The project may be delayed, but people are already making plans to rent out the library’s rooftop patio garden and various meeting spaces for events ranging from weddings to corporate galas. Amanda Gastler, who came onboard as the library’s event coordinator in October, said she’s had 42 inquiries about rentals, but isn’t formally contracting bookings until the building is complete.

“No one remembers the other library projects that came in later than expected or more expensive than expected,” Gillum said. “It may have been a bit of a concern at the time but, once it opens, people forget and start using their library.”



Reader Comments ...


Next Up in Politics

Austin City Council could rename Robert E. Lee Road, Jeff Davis Avenue
Austin City Council could rename Robert E. Lee Road, Jeff Davis Avenue

Azie Taylor Morton helped to desegregate Barton Springs and remains the first and only African-American to serve as U.S. treasurer. A freed slave, William H. Holland fought for the Union in the Civil War and later served as a Travis County commissioner. Both could become the newest names to adorn Austin street signs if the Austin City Council votes...
PolitiFact: Why Chick-fil-A shutdown on Facebook wasn’t fully cooked
PolitiFact: Why Chick-fil-A shutdown on Facebook wasn’t fully cooked

U.S. Sen. Ted Cruz, fresh from questioning Facebook founder Mark Zuckerberg at a hearing, asserted that Facebook inappropriately killed an appreciation day for Chick-fil-A, the fast-food restaurant. Was he correct? Cruz’s April 11 commentary on the Fox News website centered on what the Texas Republican described as Facebook’s suppression...
Sessions declines to recuse himself from probe into Trump lawyer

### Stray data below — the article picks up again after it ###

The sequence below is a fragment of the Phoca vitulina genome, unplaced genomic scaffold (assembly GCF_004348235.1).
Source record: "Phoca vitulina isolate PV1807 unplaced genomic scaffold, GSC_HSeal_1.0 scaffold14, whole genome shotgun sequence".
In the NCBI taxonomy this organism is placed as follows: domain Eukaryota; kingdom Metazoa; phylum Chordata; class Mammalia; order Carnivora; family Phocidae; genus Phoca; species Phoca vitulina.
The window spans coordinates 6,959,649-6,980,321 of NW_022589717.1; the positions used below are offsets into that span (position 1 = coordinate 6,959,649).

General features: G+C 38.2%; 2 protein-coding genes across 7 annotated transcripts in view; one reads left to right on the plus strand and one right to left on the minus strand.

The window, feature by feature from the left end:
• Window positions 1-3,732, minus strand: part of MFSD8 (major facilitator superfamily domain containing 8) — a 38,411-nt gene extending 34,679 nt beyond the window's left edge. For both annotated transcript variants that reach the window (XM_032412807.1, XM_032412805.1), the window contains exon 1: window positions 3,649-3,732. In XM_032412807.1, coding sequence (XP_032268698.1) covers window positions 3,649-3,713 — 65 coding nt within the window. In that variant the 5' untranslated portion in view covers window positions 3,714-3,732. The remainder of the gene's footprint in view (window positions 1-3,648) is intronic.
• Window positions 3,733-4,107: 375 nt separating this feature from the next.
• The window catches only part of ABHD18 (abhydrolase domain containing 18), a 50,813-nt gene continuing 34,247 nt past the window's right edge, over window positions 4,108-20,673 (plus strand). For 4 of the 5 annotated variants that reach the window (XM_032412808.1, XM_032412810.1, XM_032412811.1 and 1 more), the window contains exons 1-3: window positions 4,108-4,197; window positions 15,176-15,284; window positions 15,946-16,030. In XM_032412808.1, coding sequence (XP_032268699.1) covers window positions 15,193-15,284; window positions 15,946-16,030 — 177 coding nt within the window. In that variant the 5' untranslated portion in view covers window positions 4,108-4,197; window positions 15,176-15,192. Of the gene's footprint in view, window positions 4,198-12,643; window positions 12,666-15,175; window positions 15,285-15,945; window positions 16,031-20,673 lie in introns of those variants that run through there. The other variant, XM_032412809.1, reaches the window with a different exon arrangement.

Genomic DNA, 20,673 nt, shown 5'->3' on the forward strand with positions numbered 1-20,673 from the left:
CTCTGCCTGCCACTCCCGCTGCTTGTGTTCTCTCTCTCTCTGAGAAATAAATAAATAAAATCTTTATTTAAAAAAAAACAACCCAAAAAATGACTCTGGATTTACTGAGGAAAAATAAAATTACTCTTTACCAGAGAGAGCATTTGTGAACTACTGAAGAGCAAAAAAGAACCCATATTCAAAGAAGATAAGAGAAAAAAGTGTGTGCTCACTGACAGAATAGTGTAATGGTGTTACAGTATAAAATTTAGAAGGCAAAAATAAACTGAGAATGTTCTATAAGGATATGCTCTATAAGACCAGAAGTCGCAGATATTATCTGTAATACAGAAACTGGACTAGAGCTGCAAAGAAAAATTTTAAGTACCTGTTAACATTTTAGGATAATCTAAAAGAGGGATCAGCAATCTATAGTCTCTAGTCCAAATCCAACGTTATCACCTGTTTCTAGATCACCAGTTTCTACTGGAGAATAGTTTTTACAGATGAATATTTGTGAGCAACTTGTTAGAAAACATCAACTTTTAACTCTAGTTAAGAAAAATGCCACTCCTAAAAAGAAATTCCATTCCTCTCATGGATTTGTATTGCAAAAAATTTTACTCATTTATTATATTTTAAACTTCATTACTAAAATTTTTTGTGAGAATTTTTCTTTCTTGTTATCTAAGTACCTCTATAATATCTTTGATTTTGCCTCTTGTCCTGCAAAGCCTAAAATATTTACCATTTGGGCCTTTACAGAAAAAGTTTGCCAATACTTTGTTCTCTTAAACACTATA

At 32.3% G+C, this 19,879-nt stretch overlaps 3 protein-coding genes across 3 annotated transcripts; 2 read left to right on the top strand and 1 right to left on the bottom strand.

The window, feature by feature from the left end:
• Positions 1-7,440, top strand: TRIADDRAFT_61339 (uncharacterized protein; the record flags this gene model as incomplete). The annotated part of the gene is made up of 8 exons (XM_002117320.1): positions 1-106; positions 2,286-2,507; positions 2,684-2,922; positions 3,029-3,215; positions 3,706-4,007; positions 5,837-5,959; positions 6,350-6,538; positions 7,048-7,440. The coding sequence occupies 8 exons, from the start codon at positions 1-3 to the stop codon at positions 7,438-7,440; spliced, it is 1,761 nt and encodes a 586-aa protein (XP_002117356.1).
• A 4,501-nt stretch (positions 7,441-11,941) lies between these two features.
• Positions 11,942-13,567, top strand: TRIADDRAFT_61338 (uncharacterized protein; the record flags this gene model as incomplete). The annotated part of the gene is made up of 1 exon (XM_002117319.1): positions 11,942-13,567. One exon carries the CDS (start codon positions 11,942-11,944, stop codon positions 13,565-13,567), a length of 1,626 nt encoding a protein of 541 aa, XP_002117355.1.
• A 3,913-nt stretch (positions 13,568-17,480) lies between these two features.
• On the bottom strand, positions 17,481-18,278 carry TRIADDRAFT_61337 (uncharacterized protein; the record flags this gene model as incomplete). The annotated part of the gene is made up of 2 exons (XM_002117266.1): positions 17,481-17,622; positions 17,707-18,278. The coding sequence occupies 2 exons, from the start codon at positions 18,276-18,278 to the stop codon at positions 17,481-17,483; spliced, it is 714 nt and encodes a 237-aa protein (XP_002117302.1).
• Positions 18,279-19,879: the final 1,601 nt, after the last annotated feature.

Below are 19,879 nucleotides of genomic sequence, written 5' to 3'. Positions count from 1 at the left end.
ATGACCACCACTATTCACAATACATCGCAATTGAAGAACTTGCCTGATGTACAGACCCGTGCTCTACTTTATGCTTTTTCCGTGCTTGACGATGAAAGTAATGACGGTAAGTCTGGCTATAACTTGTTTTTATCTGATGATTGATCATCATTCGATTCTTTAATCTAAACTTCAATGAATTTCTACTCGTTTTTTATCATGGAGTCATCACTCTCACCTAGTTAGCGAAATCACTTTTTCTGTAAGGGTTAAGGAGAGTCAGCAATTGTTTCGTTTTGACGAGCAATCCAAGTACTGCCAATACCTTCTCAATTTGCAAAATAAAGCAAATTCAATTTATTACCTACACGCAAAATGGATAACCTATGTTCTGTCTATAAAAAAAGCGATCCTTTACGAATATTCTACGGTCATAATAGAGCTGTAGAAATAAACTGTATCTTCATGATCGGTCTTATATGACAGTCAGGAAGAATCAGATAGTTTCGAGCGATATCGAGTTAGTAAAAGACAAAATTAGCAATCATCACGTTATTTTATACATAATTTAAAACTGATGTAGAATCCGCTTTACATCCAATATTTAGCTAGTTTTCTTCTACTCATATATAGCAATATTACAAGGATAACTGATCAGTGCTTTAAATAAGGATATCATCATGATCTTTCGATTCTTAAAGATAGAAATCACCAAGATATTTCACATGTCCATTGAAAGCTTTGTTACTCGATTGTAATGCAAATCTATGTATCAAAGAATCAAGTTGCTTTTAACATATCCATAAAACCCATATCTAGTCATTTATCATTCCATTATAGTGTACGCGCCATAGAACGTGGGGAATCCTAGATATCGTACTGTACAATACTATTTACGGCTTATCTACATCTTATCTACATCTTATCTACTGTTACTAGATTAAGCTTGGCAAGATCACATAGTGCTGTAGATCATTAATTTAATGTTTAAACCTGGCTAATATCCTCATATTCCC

Sessions declines to recuse himself from probe into Trump lawyer

Attorney General Jeff Sessions has decided against recusing himself from the investigation into President Donald Trump's personal lawyer, Michael Cohen, but will consider stepping back from specific questions tied to the probe, according to a person familiar with the matter.  By contrast, Sessions recused himself from the investigation into Russian...
Amazon’s critics get new life with Trump’s attacks on the company
Amazon’s critics get new life with Trump’s attacks on the company

One of Amazon’s antagonists seized the moment last month with an unusual newspaper advertisement addressed to President Donald Trump. The ad, from a nonprofit that advocates less government, attacked a Defense Department technology contract that Amazon intends to bid on, calling it a lucrative handout for the company.  A top think tank critic...
Democrats fear Grassley special counsel bill amendment will let GOP tip off Trump about Mueller probe
Democrats fear Grassley special counsel bill amendment will let GOP tip off Trump about Mueller probe

Democrats are warning that the Senate Judiciary Committee chairman's proposed changes to a bill to protect special counsels from undue firing would give the GOP the ability to tip off President Donald Trump about developments in Robert Mueller's probe of him — the latest flash point on the legislation's rocky road to a committee vote, expected...
More Stories